Eating disorders are serious and often fatal illnesses that are associated with severe disturbances in people’s eating behaviors and related thoughts and emotions. Preoccupation with food, body weight, and shape may also signal an eating disorder. Common eating disorders include anorexia nervosa, bulimia nervosa, and binge-eating disorder.
Factors that may be involved in developing an eating disorder include:
Eating disorders affect all types of people. However there are certain risk factors that put some people at greater risk for developing an eating disorder.
People with anorexia nervosa may see themselves as overweight, even when they are dangerously underweight. People with anorexia nervosa typically weigh themselves repeatedly, severely restrict the amount of food they eat, often exercise excessively, and/or may force themselves to vomit or use laxatives to lose weight. Anorexia nervosa has the highest mortality rate of any mental disorder. While many people with this disorder die from complications associated with starvation, others die of suicide.
Other symptoms may develop over time, including:
People with bulimia nervosa have recurrent and frequent episodes of eating unusually large amounts of food and feeling a lack of control over these episodes. This binge-eating is followed by behavior that compensates for the overeating such as forced vomiting, excessive use of laxatives or diuretics, fasting, excessive exercise, or a combination of these behaviors. People with bulimia nervosa may be slightly underweight, normal weight, or over overweight.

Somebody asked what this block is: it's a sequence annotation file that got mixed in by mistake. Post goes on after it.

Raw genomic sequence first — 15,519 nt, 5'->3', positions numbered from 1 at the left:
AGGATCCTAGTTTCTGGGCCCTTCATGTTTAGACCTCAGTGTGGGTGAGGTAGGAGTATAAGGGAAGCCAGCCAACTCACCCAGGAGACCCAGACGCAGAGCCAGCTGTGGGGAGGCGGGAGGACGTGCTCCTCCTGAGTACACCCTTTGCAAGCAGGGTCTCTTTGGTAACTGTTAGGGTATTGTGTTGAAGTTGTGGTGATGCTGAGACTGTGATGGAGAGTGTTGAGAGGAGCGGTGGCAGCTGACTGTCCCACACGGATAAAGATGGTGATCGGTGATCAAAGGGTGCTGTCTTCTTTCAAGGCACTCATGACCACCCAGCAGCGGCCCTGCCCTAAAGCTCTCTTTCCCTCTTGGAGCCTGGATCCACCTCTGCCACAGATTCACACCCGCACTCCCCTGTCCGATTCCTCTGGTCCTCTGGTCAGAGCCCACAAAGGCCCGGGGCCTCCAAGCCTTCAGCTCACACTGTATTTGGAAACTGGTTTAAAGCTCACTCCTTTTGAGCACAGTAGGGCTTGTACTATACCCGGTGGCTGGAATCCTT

People with binge-eating disorder lose control over his or her eating. Unlike bulimia nervosa, periods of binge-eating are not followed by purging, excessive exercise, or fasting. As a result, people with binge-eating disorder often are overweight or obese. Binge-eating disorder is the most common eating disorder in the U.S.
Eating disorders (EDs) are actually complex medical and psychiatric illnesses that patients don’t choose and parents don’t cause. Several decades of genetic research show that biological factors play a significant role in who develops an eating disorder. EDs commonly co-occur with other mental health conditions like major depression, anxiety, social phobia, and obsessivecompulsive disorder.
Although our current culture is highly obsessed with food and weight, and disordered patterns of eating are very common, clinical eating disorders are less so. A 2007 study asked 9,282 English-speaking Americans about a variety of mental health conditions, including eating disorders. The results, published in Biological Psychiatry, found that 0.9% of women and 0.3% of men had anorexia during their life, 1.5% of women and 0.5% of men had bulimia during their life, and 3.5% of women and 2.0% of men had binge eating disorder during their life. The consequences of eating disorders can be life-threatening, and many individuals find that stigma against mental illness (and eating disorders in particular) can obstruct a timely diagnosis and adequate treatment.
Treatment plans are tailored to individual needs and may include one or more of the following:
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